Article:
Musonomics report explores the role of labels in a streaming economy

Musonomics, a consulting and analytics firm for the music industry, has released a report about the operational changes undergone by music labels in the streaming era. It is authored by Musonomics founder Larry Miller and commissioned by the RIAA. The report shares some familiar statistics about the prevalence of streaming, including the milestone of more than 400 billion on-demand audio and video streams consumed in the first half of 2018 by American listeners. Miller interviewed many label executives for their take on the latest changes.

With the shift to streaming, the report outlines some of the ways labels are changing their services and infrastructure. The overall trend highlights labels becoming more nimble and adept at marketing, ongoing artist services, and distribution. Data is identified as an important factor in those services. For instance, marketing and promotion used to involve extensive advanced planning centered on driving radio airplay. Now, the approach targets a continual stream of ongoing new content to engage fans following an album’s release. Those strategies can be cultivated based on data from streaming services, Shazam, social media, and other local insights.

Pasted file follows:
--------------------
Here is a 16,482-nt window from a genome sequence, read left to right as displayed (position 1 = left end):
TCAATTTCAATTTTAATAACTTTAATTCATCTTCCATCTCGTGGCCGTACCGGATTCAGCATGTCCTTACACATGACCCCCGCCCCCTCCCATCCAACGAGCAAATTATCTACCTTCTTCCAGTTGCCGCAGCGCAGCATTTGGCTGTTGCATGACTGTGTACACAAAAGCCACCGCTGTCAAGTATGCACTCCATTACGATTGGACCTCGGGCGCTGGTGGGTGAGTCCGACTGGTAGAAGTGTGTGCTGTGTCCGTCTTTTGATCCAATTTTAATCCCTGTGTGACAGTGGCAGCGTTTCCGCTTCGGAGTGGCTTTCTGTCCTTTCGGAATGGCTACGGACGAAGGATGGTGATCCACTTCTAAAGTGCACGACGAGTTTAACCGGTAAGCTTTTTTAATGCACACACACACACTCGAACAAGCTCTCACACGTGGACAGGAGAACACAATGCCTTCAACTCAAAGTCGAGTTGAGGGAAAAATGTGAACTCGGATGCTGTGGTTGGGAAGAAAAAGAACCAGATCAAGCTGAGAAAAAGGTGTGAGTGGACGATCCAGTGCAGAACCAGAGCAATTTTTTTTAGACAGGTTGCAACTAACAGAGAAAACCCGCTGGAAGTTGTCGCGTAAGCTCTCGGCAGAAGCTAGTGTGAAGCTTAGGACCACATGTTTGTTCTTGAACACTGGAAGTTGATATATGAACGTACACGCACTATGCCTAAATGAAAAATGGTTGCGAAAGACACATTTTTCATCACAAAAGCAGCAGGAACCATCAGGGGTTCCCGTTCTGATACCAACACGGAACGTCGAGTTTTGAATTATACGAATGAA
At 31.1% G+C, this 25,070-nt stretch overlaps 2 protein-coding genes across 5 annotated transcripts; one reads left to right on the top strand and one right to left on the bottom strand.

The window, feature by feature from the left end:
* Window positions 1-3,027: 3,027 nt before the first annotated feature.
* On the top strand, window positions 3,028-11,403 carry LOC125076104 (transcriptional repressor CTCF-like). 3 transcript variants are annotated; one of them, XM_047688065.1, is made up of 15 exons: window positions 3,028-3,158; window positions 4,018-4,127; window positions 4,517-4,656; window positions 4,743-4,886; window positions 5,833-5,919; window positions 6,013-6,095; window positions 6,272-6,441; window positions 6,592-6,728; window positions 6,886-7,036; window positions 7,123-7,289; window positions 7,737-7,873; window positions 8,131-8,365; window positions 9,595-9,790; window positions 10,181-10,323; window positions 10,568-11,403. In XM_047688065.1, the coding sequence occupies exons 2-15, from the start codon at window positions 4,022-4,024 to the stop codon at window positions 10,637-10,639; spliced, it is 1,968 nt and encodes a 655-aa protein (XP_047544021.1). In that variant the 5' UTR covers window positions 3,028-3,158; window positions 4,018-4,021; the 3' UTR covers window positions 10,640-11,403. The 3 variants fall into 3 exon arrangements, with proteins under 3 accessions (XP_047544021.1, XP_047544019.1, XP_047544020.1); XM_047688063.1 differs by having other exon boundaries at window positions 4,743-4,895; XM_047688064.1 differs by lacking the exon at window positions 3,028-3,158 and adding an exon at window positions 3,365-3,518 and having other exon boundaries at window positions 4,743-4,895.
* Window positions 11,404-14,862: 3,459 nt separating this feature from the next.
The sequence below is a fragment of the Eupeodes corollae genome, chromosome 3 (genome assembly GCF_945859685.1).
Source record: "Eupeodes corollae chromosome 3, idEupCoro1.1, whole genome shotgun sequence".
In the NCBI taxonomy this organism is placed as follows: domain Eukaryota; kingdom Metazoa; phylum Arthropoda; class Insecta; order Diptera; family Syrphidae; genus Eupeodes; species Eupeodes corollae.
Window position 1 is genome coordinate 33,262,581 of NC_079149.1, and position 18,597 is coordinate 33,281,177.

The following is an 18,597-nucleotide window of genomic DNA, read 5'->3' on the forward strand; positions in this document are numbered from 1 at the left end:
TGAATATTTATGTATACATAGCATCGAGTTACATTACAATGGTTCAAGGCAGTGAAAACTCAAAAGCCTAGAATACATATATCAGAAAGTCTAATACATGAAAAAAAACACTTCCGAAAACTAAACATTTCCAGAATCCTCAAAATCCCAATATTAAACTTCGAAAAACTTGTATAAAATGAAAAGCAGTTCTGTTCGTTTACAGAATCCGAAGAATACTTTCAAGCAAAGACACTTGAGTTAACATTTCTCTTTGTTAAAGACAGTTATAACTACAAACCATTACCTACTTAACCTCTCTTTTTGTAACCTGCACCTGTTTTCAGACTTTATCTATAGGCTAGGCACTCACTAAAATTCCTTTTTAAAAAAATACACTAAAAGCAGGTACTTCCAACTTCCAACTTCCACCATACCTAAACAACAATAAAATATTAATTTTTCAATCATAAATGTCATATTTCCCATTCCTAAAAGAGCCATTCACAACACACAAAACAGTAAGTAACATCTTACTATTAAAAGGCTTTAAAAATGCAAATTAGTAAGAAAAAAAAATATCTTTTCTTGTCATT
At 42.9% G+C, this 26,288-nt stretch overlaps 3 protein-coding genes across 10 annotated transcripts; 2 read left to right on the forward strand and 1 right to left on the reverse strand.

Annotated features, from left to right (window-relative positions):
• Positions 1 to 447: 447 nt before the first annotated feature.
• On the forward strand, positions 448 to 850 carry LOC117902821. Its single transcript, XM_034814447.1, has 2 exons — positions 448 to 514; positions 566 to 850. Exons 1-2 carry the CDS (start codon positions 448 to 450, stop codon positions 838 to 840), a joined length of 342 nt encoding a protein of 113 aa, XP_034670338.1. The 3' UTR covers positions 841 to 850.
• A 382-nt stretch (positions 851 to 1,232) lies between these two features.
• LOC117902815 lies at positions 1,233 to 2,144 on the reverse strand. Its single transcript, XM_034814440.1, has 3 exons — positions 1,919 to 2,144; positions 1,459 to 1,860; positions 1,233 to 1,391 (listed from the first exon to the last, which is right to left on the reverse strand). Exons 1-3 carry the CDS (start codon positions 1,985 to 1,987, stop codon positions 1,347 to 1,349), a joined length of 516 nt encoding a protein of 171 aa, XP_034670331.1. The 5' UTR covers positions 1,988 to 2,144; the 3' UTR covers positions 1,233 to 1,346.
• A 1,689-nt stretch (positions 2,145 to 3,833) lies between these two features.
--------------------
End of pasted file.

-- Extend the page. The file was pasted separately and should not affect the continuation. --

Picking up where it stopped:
As a label-sponsored report, it’s no surprise that its outcomes are label-supportive. The paper is titled: Same Heart. New Beat. How Record Labels Amplify Talent
in the Modern Music Marketplace. “Our conversations with record label executives have made one thing abundantly clear: labels remain the key enabler for artists to maximize their creative vision and achieve their dreams for global visibility,” the report asserts in its summary. The “new beat” is about the operational changes of an industry which hs become flooded with data and near-realtime performance indicators of product success. The “same heart” is what the report describes as a core mission finding artists, providing resources, connecting with audiences, and building artist brands.

Many streaming platforms — whether they be viewed as collaborators or competitors with labels — have been working to expand their own suites of services akin to those offered by labels. Artist services such as detailed analytics, listener messaging, and even direct uploads are appearing at some streaming sites.

Below is the reports graphic takeaway summary which seeks to convey how labels have transformed their operations to continue serving artists who might be exploring the possibility of remaining (or becoming) independent and unsigned.


RAIN News Staff